Use of the short term assessment of risk and treatability in a forensic facility: Examining the impact of suicide behavior on multiple risk outcomes

Jonathan Lam, Fordham University


The study evaluated the use of the Short Term Assessment of Risk and Treatability (START; Nicholls et al., 2007) to assess suicide behavior and NSSI risk at a forensic psychiatric hospital. The sample included 110 male inmates housed at Kirby Forensic Psychiatric Center (KFPC) for competency-related issues. This study addressed gaps in the literature by examining a broader range of self-harming behaviors within a forensic psychiatric population and investigated the use of the START in identifying risk for suicide behaviors and NSSI during a two-month follow-up period. The findings provided limited support for the study hypotheses. Examining groups by history of suicide attempts and NSSI revealed that START Total Vulnerability score was able to distinguish between those who had a history of NSSI and those who did not, but not between those with a history of suicide attempts, from those who did not. However, when looking at individual items, two risk factors for suicide attempts and NSSI in the community, correctional, and forensic settings (e.g., emotional state and impulsivity) were elevated for participants with a history of suicide attempts and those with a history of NSSI. This finding suggested that items are likely relevant to inform SPJ risk estimates of suicide and NSSI behaviors. There was limited evidence for the utility of the START in predicting future self-harming behaviors. Logistic regression analyses revealed that the Suicide SPJ risk estimate was not a consistent predictor for suicide behavior after accounting for lifetime history of suicide attempts. Neither history of NSSI nor the Self-Harm SPJ risk estimate were significant predictors of NSSI behavior. It is likely that the findings were influenced by the low base rate of suicide and NSSI behaviors within the follow-up period and possible problems with validity of the chart review and follow-up assessments used to form criterion groups. Taken together these results suggest that any clinical assessment of risk for self-harm behaviors should be informed by first understanding the history of suicide attempts and NSSI and augmented by more proximal indicators of emotion dysregulation and impulse control problems to better inform structured professional judgments on the START. Until further research is completed understanding the connections between item and risk estimate ratings, clinicians should be aware of the limited utility of the START risk estimates in correctly identifying patients who engage in suicide and NSSI behaviors in a forensic inpatient setting.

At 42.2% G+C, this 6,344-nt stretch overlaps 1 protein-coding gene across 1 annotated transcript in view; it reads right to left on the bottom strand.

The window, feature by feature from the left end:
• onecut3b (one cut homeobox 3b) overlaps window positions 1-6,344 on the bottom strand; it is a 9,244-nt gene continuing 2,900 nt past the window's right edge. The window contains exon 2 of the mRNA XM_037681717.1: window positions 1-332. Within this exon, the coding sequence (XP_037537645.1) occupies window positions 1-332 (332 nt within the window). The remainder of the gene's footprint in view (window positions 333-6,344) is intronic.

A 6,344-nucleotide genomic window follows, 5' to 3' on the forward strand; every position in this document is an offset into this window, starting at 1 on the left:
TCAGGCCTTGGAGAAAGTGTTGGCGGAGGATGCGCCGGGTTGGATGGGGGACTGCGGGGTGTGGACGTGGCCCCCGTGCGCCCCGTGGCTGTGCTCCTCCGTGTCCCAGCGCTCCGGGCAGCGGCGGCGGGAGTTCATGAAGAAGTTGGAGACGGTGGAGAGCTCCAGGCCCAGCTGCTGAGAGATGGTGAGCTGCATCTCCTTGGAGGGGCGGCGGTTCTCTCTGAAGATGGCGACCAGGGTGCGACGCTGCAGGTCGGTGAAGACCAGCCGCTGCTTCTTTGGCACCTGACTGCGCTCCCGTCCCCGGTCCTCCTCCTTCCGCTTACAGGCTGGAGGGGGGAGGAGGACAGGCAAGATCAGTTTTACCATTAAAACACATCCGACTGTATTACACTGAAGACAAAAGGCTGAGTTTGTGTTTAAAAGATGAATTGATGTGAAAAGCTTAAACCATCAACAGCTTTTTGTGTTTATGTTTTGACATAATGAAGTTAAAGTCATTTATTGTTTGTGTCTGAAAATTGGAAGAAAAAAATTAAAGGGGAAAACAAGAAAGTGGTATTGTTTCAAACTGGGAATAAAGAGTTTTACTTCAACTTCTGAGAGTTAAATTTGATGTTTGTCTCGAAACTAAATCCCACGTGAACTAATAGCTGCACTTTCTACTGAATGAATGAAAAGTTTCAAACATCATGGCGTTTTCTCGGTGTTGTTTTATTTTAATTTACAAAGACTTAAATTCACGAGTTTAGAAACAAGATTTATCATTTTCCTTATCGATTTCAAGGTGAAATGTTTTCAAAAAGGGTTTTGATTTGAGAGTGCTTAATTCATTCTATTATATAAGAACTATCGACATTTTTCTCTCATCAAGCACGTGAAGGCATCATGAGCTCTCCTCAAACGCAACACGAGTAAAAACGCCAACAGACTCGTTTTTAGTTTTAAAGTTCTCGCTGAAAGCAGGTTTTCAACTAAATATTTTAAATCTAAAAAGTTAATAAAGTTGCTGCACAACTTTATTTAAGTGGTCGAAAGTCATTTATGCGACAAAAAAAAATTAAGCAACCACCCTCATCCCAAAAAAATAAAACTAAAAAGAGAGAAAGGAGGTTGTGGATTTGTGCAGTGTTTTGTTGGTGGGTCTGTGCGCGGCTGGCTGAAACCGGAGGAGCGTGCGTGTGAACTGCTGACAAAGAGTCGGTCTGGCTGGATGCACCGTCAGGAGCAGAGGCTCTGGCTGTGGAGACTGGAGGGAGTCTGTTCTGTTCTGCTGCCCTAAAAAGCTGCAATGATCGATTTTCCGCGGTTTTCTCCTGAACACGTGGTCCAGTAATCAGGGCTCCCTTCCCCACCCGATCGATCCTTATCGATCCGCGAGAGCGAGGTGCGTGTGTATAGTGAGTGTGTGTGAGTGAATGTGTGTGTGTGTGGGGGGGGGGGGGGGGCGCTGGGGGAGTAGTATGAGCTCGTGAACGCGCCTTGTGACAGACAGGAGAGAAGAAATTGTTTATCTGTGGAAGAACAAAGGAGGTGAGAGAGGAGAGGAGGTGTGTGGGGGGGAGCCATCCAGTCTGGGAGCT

Subject Area

Mental health|Clinical psychology|Criminology

Recommended Citation

Lam, Jonathan, "Use of the short term assessment of risk and treatability in a forensic facility: Examining the impact of suicide behavior on multiple risk outcomes" (2014). ETD Collection for Fordham University. AAI3643381.